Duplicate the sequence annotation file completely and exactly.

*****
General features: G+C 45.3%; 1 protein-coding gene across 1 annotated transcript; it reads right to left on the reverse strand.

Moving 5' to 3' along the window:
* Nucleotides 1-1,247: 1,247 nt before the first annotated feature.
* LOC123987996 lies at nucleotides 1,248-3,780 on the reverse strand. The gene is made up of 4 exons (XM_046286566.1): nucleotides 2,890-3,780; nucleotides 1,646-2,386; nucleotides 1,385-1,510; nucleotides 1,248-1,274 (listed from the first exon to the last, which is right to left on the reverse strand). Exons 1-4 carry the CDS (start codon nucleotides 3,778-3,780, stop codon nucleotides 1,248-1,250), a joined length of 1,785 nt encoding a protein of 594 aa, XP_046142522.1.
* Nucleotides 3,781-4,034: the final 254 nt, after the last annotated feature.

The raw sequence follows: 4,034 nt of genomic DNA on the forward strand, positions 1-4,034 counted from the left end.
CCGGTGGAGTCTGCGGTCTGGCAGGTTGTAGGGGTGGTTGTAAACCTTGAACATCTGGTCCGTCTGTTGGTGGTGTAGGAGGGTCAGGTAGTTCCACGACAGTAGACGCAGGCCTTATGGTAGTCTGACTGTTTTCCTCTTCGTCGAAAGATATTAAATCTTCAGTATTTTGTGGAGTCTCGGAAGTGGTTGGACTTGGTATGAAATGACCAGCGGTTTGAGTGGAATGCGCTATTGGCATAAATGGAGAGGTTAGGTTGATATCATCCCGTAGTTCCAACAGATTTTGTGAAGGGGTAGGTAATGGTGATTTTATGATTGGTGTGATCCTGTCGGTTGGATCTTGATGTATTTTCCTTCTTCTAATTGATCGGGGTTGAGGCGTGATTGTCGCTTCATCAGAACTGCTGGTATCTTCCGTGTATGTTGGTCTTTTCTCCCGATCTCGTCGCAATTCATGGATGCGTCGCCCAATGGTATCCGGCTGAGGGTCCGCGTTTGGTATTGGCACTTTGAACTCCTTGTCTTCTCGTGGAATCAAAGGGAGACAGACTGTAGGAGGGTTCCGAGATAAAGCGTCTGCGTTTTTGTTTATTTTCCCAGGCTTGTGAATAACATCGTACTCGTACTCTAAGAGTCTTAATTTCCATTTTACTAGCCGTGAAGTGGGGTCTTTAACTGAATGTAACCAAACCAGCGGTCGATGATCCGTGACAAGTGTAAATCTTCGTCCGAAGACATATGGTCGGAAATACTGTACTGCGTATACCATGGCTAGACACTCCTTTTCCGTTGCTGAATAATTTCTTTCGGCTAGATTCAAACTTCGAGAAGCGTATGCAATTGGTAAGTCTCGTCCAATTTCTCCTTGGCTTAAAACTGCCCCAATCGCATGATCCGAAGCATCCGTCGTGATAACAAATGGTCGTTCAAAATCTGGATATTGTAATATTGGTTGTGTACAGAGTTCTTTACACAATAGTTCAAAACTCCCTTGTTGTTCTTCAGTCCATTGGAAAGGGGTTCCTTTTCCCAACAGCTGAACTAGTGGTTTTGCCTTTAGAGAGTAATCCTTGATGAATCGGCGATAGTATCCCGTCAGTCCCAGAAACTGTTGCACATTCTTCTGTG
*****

General features: G+C 45.3%; 1 protein-coding gene across 1 annotated transcript; it reads right to left on the reverse strand.

Moving 5' to 3' along the window:
* Nucleotides 1-1,247: 1,247 nt before the first annotated feature.
* LOC123987996 lies at nucleotides 1,248-3,780 on the reverse strand. The gene is made up of 4 exons (XM_046286566.1): nucleotides 2,890-3,780; nucleotides 1,646-2,386; nucleotides 1,385-1,510; nucleotides 1,248-1,274 (listed from the first exon to the last, which is right to left on the reverse strand). Exons 1-4 carry the CDS (start codon nucleotides 3,778-3,780, stop codon nucleotides 1,248-1,250), a joined length of 1,785 nt encoding a protein of 594 aa, XP_046142522.1.
* Nucleotides 3,781-4,034: the final 254 nt, after the last annotated feature.

The raw sequence follows: 4,034 nt of genomic DNA on the forward strand, positions 1-4,034 counted from the left end.
CCGGTGGAGTCTGCGGTCTGGCAGGTTGTAGGGGTGGTTGTAAACCTTGAACATCTGGTCCGTCTGTTGGTGGTGTAGGAGGGTCAGGTAGTTCCACGACAGTAGACGCAGGCCTTATGGTAGTCTGACTGTTTTCCTCTTCGTCGAAAGATATTAAATCTTCAGTATTTTGTGGAGTCTCGGAAGTGGTTGGACTTGGTATGAAATGACCAGCGGTTTGAGTGGAATGCGCTATTGGCATAAATGGAGAGGTTAGGTTGATATCATCCCGTAGTTCCAACAGATTTTGTGAAGGGGTAGGTAATGGTGATTTTATGATTGGTGTGATCCTGTCGGTTGGATCTTGATGTATTTTCCTTCTTCTAATTGATCGGGGTTGAGGCGTGATTGTCGCTTCATCAGAACTGCTGGTATCTTCCGTGTATGTTGGTCTTTTCTCCCGATCTCGTCGCAATTCATGGATGCGTCGCCCAATGGTATCCGGCTGAGGGTCCGCGTTTGGTATTGGCACTTTGAACTCCTTGTCTTCTCGTGGAATCAAAGGGAGACAGACTGTAGGAGGGTTCCGAGATAAAGCGTCTGCGTTTTTGTTTATTTTCCCAGGCTTGTGAATAACATCGTACTCGTACTCTAAGAGTCTTAATTTCCATTTTACTAGCCGTGAAGTGGGGTCTTTAACTGAATGTAACCAAACCAGCGGTCGATGATCCGTGACAAGTGTAAATCTTCGTCCGAAGACATATGGTCGGAAATACTGTACTGCGTATACCATGGCTAGACACTCCTTTTCCGTTGCTGAATAATTTCTTTCGGCTAGATTCAAACTTCGAGAAGCGTATGCAATTGGTAAGTCTCGTCCAATTTCTCCTTGGCTTAAAACTGCCCCAATCGCATGATCCGAAGCATCCGTCGTGATAACAAATGGTCGTTCAAAATCTGGATATTGTAATATTGGTTGTGTACAGAGTTCTTTACACAATAGTTCAAAACTCCCTTGTTGTTCTTCAGTCCATTGGAAAGGGGTTCCTTTTCCCAACAGCTGAACTAGTGGTTTTGCCTTTAGAGAGTAATCCTTGATGAATCGGCGATAGTATCCCGTCAGTCCCAGAAACTGTTGCACATTCTTCTGTG